The next day, I found my way around the other side of the ominous Volcan Tunupa, but failed to see any crossing to the salar.  Again, following much bad advice and directions I found my gut telling me I was going the wrong way.  Searching for another way around I again inquired at many mud brick houses and found what should have been a more direct route to my destination.  I climbed up and up, on the worst road I had encountered so far, through a maze of rock walls and past farmer’s gate after gate.  I expected to reach a road which would take me along the flanks of the volcano and to the Salar.  What I found in the end of this terrible road was a closed gate.  Now high on the side of Tunupa, I looked back to see the sun set and feel a heavy blanket of cold instantly settle in my bones as darkness started to fall.  I considered pitching my tent right there on the rocks beside the road, but in a last ditch attempt I surveyed the landscape below and above, searching for the route I needed.  I found none.  I walked up further, down, left, right, I found none.  There on this desolate hillside, surrounded by small cactus like the indecision surrounding my next actions, hope arrived.  The farmer, in his van, coming down the hill in my direction.  “I think I’m lost”, I told him.  “Yes, I believe you are”, he replied with a chuckle.  A short chat later and I realized the mistake, the road lay well below me in the valley, my previous advice had been completely wrong.  “I’ll take you down there” he told me.  So, the trucker was loaded with care into the back of this vehicle and chauffeured through the maze of gates and rock walls down to the road and the village just a few kilometers below.  Now dark, he asked my plans and I explained my usual tent setup and cooking regiment.  A mattress was hauled from his house and placed in the van where I was told I would sleep.  I was taken inside for two warm bowls of soup, tea, bread, and many curious questions before crawling into my bag and trying to sleep despite the cold like many nights before.  Like each morning before, I awoke to temperatures around 20F and water bottles completely solid.  After more soup for breakfast, I thanked my host and headed up over the hill, my hands and feet completely numb in the shadow of the mountains.

Salar de Uyuni presented itself first as small triangle of white between two plunging hills, then a huge sea of jaw dropping nothingness.  I had dreamt of riding across these flats for years now.  The most marvelous of photos had been taken here by so many other cyclists, the romance of this place courted and wooed into something completely magical in my mind, the wonder of what it would be like, and the stories it would bring, all ran through my head as I raced toward the shore to marry tire with salt.  I glided out, in awe of the expanse, and amused by the novelty of crunchy salty crust under my wheels.  My destination appeared ahead of me, Isla Incawasi.  Rather, the reflection of the top of this island was demonstrated to me in the mirage on the horizon, upside down of course.  Eventually as I rolled toward it, this upside down triangle grew smaller and the top of the island appeared above the image, forming a messy diamond shape.  With little to no visual references to follow, these hours dragged by.  My odometer still not working since Peru, despite the magnet I pillaged from a Garfield refrigerator ornament in La Paz, I had no electronic distance feedback either.  The temperature remained right at freezing, the scorching Andean sun left me hot on one side while my own shadow left my other side numb.  Once reaching the island, I enjoyed a llama-burger (sorry Juliette), signed the libros de oro (logbooks of cyclists who have passed), and setup camp among the cacti.  A warm wind blew that evening, giving me a much needed break from the shivering nights of days past.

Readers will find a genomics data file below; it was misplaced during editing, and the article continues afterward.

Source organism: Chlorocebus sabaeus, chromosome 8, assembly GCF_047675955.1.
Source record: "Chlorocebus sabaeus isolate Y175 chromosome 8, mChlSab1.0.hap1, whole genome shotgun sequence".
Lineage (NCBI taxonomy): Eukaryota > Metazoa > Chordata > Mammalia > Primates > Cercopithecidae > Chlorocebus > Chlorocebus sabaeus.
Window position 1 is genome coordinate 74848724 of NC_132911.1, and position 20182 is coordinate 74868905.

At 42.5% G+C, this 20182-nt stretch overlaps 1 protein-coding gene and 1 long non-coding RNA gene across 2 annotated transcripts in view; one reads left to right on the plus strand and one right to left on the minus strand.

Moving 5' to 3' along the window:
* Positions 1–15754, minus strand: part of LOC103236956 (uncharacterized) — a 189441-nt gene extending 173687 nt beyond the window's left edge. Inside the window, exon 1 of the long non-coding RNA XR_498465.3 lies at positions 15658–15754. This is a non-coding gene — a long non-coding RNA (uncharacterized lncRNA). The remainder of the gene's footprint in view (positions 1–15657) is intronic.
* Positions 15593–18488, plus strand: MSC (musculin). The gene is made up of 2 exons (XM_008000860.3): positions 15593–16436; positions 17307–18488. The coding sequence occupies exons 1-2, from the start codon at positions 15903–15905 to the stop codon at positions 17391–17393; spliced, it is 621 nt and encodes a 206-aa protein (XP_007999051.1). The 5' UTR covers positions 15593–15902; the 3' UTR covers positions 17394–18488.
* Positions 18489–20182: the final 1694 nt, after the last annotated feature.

The next day I made for the town of Uyuni, a flat 100km away, most of which was on salt.  I watched as dots of jeeps and trucks scurried across the flats, half a horizon away, and wondered many times if I was going in the right direction.  The surrounding peak made good features for triangulating, and reassuring my course was correct.  The last stretch of dirt into Uyuni reset my “worst road ever” memory and left me riding off road to avoid nausea.

I had planned on cranking through the National Park to the south, past the lagunas into Chile, but it turned out a friend from La Paz wanted to meet me to see those sights as well so I opted for a tour instead.  It’s become a strange thing to ride in a motorized vehicle.  The velocity seems frightening and exciting, the distance covered ridiculously fast, and the casualness of the passengers at the convenience of such a machine almost startling.  The tour took us back to Salar de Uyuni, past a few more small salars, many frozen lagunas, and the occasional group of flamingos.  Once at the border, I donned my riding wardrobe, assembled my gear, said goodbyes to new friends and old, stamped my passport out of Bolivia, and rode off onto some of the nicest roads I have seen in a long time.